|Mission type||ABM radar target|
|Launch mass||325 kg (717 lb)|
|Start of mission|
|Launch date||7 February 1969, 13:59UTC|
|Launch site||Plesetsk 133/1|
|End of mission|
|Decay date||1 May 1969|
|Perigee altitude||261 km (162 mi)|
|Apogee altitude||413 km (257 mi)|
Kosmos 265 (Russian: Космос 265 meaning Cosmos 265), known before launch as DS-P1-Yu No.21, was a Soviet satellite which was used as a radar calibration target for tests of anti-ballistic missiles. It was built by the Yuzhnoye Design Bureau, and launched in 1969 as part of the Dnepropetrovsk Sputnik programme. It had a mass of 325 kg (717 lb).
Kosmos 265 was launched from Plesetsk Cosmodrome Site 133/1, atop a Kosmos-2I 63SM carrier rocket. The launch occurred on 7 February 1969 at 13:59 UTC, and resulted in Kosmos 265's successful deployment into low Earth orbit. Upon reaching orbit, it was assigned its Kosmos designation, and received the International Designator 1969-012A.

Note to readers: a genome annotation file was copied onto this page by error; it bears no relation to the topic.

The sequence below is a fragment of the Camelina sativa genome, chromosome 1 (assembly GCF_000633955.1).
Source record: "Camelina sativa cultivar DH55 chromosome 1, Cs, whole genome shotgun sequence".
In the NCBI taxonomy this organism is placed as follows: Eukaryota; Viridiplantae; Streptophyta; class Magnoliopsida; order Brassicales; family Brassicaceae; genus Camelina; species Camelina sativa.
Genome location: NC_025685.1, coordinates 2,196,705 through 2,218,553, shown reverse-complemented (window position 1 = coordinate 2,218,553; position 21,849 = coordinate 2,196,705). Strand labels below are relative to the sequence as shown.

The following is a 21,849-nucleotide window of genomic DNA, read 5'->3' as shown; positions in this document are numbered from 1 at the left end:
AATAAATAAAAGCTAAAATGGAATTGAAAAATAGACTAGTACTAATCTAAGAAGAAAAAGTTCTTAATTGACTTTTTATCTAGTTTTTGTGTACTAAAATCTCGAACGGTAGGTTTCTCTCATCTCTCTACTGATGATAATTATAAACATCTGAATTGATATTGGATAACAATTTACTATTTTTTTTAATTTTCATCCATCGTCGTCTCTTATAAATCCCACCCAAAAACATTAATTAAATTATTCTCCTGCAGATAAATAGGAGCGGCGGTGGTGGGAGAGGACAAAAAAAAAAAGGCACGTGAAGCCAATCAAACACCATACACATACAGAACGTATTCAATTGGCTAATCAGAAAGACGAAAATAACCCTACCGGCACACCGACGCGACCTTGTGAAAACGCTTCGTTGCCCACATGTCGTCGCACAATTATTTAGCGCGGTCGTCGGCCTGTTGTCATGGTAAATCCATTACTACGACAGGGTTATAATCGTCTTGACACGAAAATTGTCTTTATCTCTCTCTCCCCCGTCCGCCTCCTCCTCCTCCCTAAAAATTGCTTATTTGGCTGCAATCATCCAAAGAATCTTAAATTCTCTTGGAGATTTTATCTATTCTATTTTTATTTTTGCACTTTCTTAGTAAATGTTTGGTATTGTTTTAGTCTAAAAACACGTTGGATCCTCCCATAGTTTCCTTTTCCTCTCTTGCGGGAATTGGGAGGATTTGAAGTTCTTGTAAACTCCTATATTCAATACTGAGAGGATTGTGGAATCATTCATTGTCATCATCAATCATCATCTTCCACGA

Kosmos 265 was operated in an orbit with a perigee of 261 kilometres (162 mi), an apogee of 413 kilometres (257 mi), 70.9 degrees of inclination, and an orbital period of 91.3 minutes. It remained in orbit until it decayed and reentered the atmosphere on 1 May 1969. It was the eighteenth of seventy nine DS-P1-Yu satellites to be launched, and the seventeenth of seventy two to successfully reach orbit.
- Wade, Mark. "DS-P1-Yu". Encyclopedia Astronautica. Archived from the original on 18 May 2012. Retrieved 13 August 2009.
- McDowell, Jonathan. "Launch Log". Jonathan's Space Page. Retrieved 13 August 2009.
- Wade, Mark. "Kosmos 2". Encyclopedia Astronautica. Archived from the original on 8 July 2012. Retrieved 13 August 2009.
- McDowell, Jonathan. "Satellite Catalog". Jonathan's Space Page. Retrieved 13 August 2009.
- Krebs, Gunter. "DS-P1-Yu (11F618)". Gunter's Space Page. Retrieved 13 August 2009.
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